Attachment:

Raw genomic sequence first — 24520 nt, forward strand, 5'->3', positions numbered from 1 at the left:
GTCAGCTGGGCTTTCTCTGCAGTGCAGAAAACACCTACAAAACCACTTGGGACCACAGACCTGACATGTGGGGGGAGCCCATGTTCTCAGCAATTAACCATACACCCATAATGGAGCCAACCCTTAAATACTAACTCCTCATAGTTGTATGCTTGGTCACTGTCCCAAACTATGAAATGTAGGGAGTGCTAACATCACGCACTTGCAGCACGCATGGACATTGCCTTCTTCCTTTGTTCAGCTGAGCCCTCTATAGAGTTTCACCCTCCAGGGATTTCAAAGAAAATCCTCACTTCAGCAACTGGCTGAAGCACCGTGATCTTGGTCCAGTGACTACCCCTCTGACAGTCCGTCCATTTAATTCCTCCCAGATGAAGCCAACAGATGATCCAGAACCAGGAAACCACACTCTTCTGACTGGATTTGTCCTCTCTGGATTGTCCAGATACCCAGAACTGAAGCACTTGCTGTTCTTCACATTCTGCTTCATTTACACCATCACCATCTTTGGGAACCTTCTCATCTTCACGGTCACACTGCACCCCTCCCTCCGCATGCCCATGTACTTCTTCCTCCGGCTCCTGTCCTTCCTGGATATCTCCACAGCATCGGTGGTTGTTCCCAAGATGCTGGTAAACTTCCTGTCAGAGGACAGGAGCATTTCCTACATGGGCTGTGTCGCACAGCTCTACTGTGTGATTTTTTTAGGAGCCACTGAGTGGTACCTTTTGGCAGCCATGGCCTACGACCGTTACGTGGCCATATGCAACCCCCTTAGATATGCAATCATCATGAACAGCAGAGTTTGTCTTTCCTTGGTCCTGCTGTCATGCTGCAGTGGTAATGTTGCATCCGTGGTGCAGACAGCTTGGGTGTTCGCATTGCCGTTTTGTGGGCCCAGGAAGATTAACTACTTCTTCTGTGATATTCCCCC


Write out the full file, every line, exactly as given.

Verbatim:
Raw genomic sequence first — 24520 nt, forward strand, 5'->3', positions numbered from 1 at the left:
GTCAGCTGGGCTTTCTCTGCAGTGCAGAAAACACCTACAAAACCACTTGGGACCACAGACCTGACATGTGGGGGGAGCCCATGTTCTCAGCAATTAACCATACACCCATAATGGAGCCAACCCTTAAATACTAACTCCTCATAGTTGTATGCTTGGTCACTGTCCCAAACTATGAAATGTAGGGAGTGCTAACATCACGCACTTGCAGCACGCATGGACATTGCCTTCTTCCTTTGTTCAGCTGAGCCCTCTATAGAGTTTCACCCTCCAGGGATTTCAAAGAAAATCCTCACTTCAGCAACTGGCTGAAGCACCGTGATCTTGGTCCAGTGACTACCCCTCTGACAGTCCGTCCATTTAATTCCTCCCAGATGAAGCCAACAGATGATCCAGAACCAGGAAACCACACTCTTCTGACTGGATTTGTCCTCTCTGGATTGTCCAGATACCCAGAACTGAAGCACTTGCTGTTCTTCACATTCTGCTTCATTTACACCATCACCATCTTTGGGAACCTTCTCATCTTCACGGTCACACTGCACCCCTCCCTCCGCATGCCCATGTACTTCTTCCTCCGGCTCCTGTCCTTCCTGGATATCTCCACAGCATCGGTGGTTGTTCCCAAGATGCTGGTAAACTTCCTGTCAGAGGACAGGAGCATTTCCTACATGGGCTGTGTCGCACAGCTCTACTGTGTGATTTTTTTAGGAGCCACTGAGTGGTACCTTTTGGCAGCCATGGCCTACGACCGTTACGTGGCCATATGCAACCCCCTTAGATATGCAATCATCATGAACAGCAGAGTTTGTCTTTCCTTGGTCCTGCTGTCATGCTGCAGTGGTAATGTTGCATCCGTGGTGCAGACAGCTTGGGTGTTCGCATTGCCGTTTTGTGGGCCCAGGAAGATTAACTACTTCTTCTGTGATATTCCCCC